Tight budgets can emphasize creative ideas

Published 9:35 am Thursday, January 6, 2011

Officials on every level of government will have tougher-than-usual decisions to make at budget-writing time early next year.

We see one silver lining in this dark cloud, though: increased interest in innovative programs and services that get the job done without costing taxpayers a fortune.

One program with such potential is in Stark County: the mental-health court that just “graduated” its first five participants.

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The Polaris Program offers a helping hand to misdemeanor offenders who have been diagnosed with a mental illness.

If they follow their treatment plan, take any medications they’ve been prescribed, meet regularly with their probation officer and a case manager, and stay out of trouble, they also stay out of jail or avoid house arrest and other alternative sentences. …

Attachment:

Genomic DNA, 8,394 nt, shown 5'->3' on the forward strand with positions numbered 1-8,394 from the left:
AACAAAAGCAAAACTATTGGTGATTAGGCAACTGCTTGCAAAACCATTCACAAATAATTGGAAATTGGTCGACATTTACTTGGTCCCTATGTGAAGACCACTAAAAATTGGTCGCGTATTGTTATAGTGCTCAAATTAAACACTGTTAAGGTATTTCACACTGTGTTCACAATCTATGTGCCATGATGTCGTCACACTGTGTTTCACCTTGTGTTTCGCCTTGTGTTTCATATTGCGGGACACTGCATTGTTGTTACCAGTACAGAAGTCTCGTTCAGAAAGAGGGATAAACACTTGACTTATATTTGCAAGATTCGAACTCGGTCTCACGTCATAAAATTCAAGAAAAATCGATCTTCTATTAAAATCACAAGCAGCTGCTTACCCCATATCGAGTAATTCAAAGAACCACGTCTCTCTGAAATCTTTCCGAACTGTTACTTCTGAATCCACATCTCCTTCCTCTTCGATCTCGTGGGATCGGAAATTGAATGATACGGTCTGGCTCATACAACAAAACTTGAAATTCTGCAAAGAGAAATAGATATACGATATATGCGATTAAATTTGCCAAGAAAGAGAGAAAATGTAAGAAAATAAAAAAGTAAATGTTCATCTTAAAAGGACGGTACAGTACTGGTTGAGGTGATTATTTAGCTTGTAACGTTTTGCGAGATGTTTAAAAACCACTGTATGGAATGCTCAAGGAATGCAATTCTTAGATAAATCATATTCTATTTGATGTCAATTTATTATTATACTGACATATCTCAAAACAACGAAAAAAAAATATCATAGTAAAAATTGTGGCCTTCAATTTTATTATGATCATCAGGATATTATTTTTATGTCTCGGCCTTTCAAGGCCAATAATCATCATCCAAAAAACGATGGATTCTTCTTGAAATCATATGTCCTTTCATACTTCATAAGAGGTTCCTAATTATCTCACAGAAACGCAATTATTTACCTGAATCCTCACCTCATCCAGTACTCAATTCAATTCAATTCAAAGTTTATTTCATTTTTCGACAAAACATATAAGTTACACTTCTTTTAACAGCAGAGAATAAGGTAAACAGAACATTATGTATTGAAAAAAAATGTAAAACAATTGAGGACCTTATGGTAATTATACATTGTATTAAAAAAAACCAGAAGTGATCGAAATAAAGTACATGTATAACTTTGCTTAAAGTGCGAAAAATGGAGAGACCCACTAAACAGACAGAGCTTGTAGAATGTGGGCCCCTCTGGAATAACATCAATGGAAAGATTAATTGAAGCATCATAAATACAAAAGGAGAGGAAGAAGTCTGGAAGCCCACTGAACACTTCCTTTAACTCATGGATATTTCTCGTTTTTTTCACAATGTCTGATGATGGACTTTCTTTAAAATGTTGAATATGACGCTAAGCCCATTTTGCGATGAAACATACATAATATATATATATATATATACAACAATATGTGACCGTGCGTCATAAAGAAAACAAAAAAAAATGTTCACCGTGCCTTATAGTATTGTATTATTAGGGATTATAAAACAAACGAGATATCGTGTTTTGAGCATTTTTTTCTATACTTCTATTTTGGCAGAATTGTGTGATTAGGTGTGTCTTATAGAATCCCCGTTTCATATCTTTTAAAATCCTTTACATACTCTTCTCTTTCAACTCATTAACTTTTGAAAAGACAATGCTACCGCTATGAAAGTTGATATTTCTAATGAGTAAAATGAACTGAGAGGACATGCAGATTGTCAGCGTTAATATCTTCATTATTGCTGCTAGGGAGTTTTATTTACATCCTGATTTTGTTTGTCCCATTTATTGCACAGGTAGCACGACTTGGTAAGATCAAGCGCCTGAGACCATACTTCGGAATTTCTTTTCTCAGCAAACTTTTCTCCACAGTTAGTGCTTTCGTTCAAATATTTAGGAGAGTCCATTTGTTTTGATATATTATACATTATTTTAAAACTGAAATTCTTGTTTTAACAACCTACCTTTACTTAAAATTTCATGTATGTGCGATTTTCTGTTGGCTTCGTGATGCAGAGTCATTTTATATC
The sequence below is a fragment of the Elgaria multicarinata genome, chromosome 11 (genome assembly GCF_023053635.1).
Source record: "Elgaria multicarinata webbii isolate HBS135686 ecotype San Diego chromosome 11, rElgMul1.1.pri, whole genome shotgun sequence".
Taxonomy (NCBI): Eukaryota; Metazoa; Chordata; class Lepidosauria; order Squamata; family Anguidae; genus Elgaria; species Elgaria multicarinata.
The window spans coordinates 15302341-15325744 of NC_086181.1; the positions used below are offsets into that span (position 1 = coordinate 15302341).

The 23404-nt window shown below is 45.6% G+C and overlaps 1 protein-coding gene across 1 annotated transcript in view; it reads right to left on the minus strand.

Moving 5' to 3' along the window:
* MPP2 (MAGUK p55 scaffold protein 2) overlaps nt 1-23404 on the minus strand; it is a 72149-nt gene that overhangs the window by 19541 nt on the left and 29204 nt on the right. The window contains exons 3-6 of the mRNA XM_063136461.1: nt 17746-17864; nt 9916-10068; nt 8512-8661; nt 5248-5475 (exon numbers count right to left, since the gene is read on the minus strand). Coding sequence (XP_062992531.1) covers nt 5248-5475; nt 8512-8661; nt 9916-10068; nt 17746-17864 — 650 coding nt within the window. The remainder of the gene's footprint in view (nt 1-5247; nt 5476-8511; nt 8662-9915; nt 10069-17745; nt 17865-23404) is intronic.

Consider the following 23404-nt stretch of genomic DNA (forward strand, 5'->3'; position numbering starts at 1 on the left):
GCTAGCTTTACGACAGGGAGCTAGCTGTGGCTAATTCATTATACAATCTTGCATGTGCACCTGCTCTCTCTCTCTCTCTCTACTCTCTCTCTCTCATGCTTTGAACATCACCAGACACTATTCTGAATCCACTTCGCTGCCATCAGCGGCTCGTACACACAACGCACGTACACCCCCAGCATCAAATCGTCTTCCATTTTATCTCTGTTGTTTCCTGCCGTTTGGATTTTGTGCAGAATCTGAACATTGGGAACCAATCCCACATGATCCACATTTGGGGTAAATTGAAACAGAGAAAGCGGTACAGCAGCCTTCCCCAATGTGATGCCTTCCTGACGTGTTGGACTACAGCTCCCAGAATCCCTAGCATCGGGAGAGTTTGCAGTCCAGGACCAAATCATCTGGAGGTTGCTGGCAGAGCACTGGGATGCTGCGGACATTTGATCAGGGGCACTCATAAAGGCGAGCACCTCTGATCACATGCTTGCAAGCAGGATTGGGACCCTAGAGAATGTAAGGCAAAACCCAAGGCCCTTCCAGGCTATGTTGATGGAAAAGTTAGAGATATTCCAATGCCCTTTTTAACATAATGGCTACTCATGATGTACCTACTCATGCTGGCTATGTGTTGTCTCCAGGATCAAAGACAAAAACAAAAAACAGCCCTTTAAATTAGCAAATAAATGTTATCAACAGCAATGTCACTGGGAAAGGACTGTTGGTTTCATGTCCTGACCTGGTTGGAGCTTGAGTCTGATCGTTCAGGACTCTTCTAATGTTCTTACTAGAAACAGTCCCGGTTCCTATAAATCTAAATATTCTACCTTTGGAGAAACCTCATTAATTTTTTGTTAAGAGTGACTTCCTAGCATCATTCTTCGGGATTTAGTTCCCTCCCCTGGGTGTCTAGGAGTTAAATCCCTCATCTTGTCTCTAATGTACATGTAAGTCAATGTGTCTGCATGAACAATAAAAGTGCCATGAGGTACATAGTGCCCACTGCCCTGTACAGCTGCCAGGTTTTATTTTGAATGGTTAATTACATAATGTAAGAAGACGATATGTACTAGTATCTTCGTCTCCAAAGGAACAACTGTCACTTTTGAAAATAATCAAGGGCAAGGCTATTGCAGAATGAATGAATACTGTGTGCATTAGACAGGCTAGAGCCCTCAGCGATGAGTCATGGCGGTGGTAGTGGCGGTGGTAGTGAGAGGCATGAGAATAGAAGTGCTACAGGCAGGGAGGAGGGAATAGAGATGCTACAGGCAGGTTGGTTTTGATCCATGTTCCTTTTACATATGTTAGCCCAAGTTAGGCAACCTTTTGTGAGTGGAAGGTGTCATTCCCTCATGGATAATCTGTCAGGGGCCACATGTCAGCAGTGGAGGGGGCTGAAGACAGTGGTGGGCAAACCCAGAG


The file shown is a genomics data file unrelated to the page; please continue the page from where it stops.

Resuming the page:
And if they succeed in doing the work required of them for as long as two years, society is spared considerable expense. …

If even a fraction of the 55 current Polaris participants are successful, the cost to help them keep their lives together will be far less than the expense of incarcerating them. That’s a good outcome at any time but even more so when budgets are tight.

The (Canton) Repository